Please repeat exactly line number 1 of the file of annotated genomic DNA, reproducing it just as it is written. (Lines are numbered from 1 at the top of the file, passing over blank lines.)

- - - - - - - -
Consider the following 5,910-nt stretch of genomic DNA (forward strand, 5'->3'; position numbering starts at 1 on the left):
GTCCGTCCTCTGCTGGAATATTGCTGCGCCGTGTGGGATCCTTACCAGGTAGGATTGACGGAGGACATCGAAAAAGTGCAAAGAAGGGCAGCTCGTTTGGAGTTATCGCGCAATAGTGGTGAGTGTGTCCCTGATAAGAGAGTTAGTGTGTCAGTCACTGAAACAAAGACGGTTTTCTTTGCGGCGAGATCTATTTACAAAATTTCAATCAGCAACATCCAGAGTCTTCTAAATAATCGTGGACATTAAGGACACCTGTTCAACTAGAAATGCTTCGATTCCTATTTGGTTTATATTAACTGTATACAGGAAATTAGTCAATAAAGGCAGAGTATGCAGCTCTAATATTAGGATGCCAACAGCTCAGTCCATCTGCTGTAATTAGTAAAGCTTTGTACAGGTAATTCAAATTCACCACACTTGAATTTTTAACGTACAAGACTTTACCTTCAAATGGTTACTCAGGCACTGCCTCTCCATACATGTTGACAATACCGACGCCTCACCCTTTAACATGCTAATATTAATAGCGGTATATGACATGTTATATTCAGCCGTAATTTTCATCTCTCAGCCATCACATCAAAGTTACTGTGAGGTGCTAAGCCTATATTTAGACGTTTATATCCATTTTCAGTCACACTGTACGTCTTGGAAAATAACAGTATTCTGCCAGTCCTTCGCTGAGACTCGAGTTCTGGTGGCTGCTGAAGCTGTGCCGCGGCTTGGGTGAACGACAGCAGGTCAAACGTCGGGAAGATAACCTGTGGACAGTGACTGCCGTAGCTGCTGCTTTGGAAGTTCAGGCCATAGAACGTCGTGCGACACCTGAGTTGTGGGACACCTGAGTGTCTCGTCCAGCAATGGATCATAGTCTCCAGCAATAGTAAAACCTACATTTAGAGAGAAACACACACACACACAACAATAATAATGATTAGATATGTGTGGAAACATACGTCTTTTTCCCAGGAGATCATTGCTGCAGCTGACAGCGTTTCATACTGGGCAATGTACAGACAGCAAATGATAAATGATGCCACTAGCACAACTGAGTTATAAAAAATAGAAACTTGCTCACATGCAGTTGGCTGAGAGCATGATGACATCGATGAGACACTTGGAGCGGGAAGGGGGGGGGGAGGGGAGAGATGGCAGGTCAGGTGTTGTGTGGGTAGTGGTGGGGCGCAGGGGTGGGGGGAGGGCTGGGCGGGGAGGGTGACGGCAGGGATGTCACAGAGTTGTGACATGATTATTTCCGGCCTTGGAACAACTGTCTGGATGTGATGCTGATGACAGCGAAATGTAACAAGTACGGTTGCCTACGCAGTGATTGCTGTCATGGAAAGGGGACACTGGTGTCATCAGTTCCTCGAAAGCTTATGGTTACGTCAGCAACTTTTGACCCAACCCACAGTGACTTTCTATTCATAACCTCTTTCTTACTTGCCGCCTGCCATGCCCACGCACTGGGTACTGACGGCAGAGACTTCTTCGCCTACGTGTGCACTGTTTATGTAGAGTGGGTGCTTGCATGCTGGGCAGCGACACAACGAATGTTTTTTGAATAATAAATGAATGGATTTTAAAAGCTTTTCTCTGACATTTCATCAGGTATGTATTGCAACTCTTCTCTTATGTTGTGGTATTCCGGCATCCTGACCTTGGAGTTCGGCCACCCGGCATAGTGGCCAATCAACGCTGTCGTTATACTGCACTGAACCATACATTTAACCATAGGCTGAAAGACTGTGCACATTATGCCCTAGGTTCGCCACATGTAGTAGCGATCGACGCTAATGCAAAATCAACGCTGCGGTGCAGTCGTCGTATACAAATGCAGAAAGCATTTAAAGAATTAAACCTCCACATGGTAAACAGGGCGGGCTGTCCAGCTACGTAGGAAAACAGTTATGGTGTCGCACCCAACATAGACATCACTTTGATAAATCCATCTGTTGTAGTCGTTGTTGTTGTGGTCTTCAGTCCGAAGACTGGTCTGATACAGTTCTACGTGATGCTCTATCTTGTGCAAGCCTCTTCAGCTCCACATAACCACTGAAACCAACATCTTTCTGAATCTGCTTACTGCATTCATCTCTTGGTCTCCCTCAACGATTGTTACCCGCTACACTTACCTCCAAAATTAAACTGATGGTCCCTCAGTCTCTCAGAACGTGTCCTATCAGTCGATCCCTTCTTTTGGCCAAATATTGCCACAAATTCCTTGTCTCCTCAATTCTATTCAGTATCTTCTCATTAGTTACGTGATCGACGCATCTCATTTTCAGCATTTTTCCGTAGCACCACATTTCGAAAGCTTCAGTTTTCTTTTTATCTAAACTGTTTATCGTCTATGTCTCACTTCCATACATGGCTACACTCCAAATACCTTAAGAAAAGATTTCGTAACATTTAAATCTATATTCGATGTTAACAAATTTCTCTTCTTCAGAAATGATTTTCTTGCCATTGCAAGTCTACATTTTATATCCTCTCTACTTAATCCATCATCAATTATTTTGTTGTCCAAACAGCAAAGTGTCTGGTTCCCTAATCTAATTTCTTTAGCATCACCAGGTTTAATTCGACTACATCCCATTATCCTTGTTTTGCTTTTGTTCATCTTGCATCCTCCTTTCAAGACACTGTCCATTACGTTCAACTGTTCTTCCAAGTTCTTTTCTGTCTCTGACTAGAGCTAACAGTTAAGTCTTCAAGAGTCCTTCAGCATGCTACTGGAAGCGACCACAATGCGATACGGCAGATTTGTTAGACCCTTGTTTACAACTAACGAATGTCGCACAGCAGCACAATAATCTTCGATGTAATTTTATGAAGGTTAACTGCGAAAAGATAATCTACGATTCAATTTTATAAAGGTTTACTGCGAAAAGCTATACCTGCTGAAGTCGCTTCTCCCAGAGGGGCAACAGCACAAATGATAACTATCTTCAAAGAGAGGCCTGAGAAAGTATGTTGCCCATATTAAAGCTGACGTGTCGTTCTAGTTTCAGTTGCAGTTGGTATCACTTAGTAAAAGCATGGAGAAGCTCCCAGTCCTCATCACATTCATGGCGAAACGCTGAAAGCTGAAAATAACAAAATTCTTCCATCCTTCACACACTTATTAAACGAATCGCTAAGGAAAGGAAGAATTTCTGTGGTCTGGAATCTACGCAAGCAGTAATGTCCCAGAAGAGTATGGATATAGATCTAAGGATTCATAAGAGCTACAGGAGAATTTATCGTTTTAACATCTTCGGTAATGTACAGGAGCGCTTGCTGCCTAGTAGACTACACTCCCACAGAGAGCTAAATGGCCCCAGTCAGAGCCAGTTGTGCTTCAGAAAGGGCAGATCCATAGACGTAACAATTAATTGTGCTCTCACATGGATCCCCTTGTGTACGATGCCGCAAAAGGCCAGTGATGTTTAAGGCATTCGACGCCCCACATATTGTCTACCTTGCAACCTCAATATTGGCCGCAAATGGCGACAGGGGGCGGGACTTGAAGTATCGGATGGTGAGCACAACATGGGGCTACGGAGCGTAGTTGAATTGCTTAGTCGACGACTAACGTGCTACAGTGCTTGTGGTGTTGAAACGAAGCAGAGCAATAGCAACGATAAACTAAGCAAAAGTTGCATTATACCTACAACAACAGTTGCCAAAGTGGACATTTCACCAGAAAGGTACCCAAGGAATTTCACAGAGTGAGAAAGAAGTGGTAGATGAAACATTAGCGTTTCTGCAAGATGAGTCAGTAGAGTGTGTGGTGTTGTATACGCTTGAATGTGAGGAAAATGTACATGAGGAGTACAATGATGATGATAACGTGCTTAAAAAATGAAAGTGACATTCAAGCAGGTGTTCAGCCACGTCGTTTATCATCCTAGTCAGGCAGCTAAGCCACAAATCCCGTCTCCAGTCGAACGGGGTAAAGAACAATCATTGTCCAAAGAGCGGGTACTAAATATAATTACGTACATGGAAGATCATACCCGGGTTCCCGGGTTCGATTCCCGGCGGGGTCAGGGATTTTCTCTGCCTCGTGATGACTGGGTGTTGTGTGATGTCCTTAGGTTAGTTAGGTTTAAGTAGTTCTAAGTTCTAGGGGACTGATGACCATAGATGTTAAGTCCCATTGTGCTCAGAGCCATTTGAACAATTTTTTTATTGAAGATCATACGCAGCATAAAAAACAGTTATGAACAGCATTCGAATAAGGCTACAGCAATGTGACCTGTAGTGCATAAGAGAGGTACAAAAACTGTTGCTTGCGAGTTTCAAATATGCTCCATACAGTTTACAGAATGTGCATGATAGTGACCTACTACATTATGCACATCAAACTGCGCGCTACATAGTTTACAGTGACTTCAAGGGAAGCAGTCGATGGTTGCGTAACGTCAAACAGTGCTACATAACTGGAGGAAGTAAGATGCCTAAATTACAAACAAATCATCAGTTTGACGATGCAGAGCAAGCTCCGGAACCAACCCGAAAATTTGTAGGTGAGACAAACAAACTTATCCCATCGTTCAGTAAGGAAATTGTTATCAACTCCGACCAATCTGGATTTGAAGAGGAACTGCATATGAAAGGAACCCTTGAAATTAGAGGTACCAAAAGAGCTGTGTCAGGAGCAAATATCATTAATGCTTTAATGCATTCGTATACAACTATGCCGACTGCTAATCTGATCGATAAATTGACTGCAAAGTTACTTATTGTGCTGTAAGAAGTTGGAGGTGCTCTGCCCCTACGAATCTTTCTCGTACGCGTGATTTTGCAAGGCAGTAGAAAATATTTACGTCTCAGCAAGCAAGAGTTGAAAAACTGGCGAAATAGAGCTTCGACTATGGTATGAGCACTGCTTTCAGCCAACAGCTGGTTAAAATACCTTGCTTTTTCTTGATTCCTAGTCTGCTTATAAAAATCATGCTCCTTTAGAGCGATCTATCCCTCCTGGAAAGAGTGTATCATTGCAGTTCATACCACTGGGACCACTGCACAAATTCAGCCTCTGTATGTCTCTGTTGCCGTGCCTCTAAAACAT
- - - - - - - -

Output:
Consider the following 5,910-nt stretch of genomic DNA (forward strand, 5'->3'; position numbering starts at 1 on the left):